Housing shortageIncome Property

Do Foreign Investors Cause Rising Prices?

Imagine finding the perfect home for you and providing an offer above asking price. You’re going to feel good about your chances. But there’s a problem. Many sellers are more likely to take an all-cash offer over an offer including a down payment and a loan. You’d need to really wow the seller with a much higher price to compete with an all-cash offer, driving sale prices above already high asking prices. Chances are it’s a foreign investor that doesn’t even plan to live there, which can be even more frustrating when you don’t get the deal.

It’s very difficult to know whether a buyer is a foreign investor, though, since California does not require buyers to disclose citizenship or residency. There are a few signs. One of the biggest indicators is an all-cash offer. Foreign buyers are roughly twice as likely to pay all cash as domestic buyers. If the tax address is out of state, you know that the buyer probably doesn’t live here, though you don’t necessarily know where they live. You can try to look at the surname, but that isn’t a great indicator given the ethnic diversity of California as a state. What if all three look like a foreign investor? Is that a good indicator? Probably, but even that isn’t guaranteed.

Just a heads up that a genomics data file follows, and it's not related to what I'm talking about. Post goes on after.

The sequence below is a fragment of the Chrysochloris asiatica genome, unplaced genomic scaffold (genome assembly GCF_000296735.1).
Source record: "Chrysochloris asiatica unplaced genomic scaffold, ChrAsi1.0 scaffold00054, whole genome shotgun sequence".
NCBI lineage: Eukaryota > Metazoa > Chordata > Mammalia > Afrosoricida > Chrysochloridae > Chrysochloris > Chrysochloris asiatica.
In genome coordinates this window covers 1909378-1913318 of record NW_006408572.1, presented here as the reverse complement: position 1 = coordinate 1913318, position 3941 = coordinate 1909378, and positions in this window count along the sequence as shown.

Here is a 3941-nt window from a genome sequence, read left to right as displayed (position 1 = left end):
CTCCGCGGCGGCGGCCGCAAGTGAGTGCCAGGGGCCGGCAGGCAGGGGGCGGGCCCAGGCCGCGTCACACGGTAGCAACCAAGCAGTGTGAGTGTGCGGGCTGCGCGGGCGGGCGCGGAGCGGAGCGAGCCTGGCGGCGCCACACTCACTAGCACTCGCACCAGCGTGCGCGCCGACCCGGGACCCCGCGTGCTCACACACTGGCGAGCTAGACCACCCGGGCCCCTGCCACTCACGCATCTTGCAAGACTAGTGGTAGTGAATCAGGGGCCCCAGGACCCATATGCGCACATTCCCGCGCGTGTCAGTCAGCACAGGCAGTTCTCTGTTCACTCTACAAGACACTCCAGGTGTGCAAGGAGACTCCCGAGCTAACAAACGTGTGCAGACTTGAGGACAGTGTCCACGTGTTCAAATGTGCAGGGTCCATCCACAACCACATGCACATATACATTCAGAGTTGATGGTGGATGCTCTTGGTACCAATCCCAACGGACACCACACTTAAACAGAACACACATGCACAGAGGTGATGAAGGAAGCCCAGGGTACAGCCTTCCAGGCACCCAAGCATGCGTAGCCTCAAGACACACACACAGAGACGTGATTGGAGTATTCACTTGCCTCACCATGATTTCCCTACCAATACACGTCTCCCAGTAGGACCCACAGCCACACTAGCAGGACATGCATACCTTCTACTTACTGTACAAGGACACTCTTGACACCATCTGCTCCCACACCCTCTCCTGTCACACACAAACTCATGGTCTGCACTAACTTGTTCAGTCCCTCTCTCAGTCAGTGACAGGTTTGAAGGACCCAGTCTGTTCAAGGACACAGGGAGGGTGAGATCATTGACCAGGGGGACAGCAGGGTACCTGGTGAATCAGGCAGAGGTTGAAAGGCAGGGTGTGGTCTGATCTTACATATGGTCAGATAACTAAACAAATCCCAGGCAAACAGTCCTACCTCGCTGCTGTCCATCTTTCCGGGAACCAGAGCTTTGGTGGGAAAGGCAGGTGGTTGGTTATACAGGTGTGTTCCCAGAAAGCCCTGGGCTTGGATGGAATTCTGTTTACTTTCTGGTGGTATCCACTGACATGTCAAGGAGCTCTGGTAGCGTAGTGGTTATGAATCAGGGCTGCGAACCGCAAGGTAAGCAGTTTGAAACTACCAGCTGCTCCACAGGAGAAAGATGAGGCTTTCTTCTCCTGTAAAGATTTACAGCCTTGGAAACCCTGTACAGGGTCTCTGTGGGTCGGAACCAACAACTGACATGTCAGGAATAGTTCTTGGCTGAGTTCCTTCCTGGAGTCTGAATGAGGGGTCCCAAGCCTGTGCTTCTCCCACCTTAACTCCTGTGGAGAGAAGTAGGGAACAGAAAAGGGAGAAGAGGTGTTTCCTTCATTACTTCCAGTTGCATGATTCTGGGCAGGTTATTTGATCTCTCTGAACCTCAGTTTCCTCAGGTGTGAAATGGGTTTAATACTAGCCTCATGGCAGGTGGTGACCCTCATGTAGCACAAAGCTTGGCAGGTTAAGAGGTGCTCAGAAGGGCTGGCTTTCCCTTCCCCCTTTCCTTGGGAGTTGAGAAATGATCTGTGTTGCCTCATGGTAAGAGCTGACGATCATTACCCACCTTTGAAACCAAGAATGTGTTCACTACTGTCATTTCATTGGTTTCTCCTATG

What we do know is where foreign investors are coming from. In California, it’s predominantly East Asia. China in particular has historically dominated California’s foreign investment scene. Even as that number is dropping due to legislation in China making it more difficult to take money out of the country, investors from other countries in East Asia are picking up what Chinese investors are leaving behind. And the numbers are still rising overall.

Does foreign investment actually affect prices, though? Maybe. In Vancouver, Canada, instituting a tax on foreign investment drove prices down initially, then they rebounded back to where they were before despite the number of foreign investors dropping. Prices had been rising quickly, so perhaps it gave a short reprieve without much long-term effect. In California, it’s clear that there is some effect. How large of an effect is up for debate, and foreign buyers probably don’t affect the market as much as lack of construction and outdated zoning laws.

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